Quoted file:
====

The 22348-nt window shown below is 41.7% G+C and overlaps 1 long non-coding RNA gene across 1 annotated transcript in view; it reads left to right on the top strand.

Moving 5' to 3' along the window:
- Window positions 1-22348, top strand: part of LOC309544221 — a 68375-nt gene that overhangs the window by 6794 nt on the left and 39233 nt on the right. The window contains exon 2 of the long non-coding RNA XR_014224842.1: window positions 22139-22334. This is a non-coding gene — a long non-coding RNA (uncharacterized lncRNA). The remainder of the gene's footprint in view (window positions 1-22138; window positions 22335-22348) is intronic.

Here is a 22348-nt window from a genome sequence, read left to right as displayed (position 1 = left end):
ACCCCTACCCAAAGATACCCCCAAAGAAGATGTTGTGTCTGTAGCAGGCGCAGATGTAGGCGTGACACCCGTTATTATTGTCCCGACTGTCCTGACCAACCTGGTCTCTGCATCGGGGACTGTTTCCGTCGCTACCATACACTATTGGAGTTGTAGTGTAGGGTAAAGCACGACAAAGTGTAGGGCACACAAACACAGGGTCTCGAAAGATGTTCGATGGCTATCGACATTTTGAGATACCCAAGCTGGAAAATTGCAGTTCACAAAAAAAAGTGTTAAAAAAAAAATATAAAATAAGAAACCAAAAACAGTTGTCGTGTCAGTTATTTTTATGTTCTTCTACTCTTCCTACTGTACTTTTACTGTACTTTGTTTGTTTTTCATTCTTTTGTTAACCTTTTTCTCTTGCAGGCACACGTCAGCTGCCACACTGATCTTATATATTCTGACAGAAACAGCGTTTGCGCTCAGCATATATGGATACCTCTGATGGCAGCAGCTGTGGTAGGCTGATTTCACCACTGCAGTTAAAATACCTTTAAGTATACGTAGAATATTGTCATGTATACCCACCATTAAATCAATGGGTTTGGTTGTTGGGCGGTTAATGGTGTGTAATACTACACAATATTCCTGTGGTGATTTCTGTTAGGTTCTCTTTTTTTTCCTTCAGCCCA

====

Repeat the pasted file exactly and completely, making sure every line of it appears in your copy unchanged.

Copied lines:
The 22348-nt window shown below is 41.7% G+C and overlaps 1 long non-coding RNA gene across 1 annotated transcript in view; it reads left to right on the top strand.

Moving 5' to 3' along the window:
- Window positions 1-22348, top strand: part of LOC309544221 — a 68375-nt gene that overhangs the window by 6794 nt on the left and 39233 nt on the right. The window contains exon 2 of the long non-coding RNA XR_014224842.1: window positions 22139-22334. This is a non-coding gene — a long non-coding RNA (uncharacterized lncRNA). The remainder of the gene's footprint in view (window positions 1-22138; window positions 22335-22348) is intronic.

Here is a 22348-nt window from a genome sequence, read left to right as displayed (position 1 = left end):
ACCCCTACCCAAAGATACCCCCAAAGAAGATGTTGTGTCTGTAGCAGGCGCAGATGTAGGCGTGACACCCGTTATTATTGTCCCGACTGTCCTGACCAACCTGGTCTCTGCATCGGGGACTGTTTCCGTCGCTACCATACACTATTGGAGTTGTAGTGTAGGGTAAAGCACGACAAAGTGTAGGGCACACAAACACAGGGTCTCGAAAGATGTTCGATGGCTATCGACATTTTGAGATACCCAAGCTGGAAAATTGCAGTTCACAAAAAAAAGTGTTAAAAAAAAAATATAAAATAAGAAACCAAAAACAGTTGTCGTGTCAGTTATTTTTATGTTCTTCTACTCTTCCTACTGTACTTTTACTGTACTTTGTTTGTTTTTCATTCTTTTGTTAACCTTTTTCTCTTGCAGGCACACGTCAGCTGCCACACTGATCTTATATATTCTGACAGAAACAGCGTTTGCGCTCAGCATATATGGATACCTCTGATGGCAGCAGCTGTGGTAGGCTGATTTCACCACTGCAGTTAAAATACCTTTAAGTATACGTAGAATATTGTCATGTATACCCACCATTAAATCAATGGGTTTGGTTGTTGGGCGGTTAATGGTGTGTAATACTACACAATATTCCTGTGGTGATTTCTGTTAGGTTCTCTTTTTTTTCCTTCAGCCCA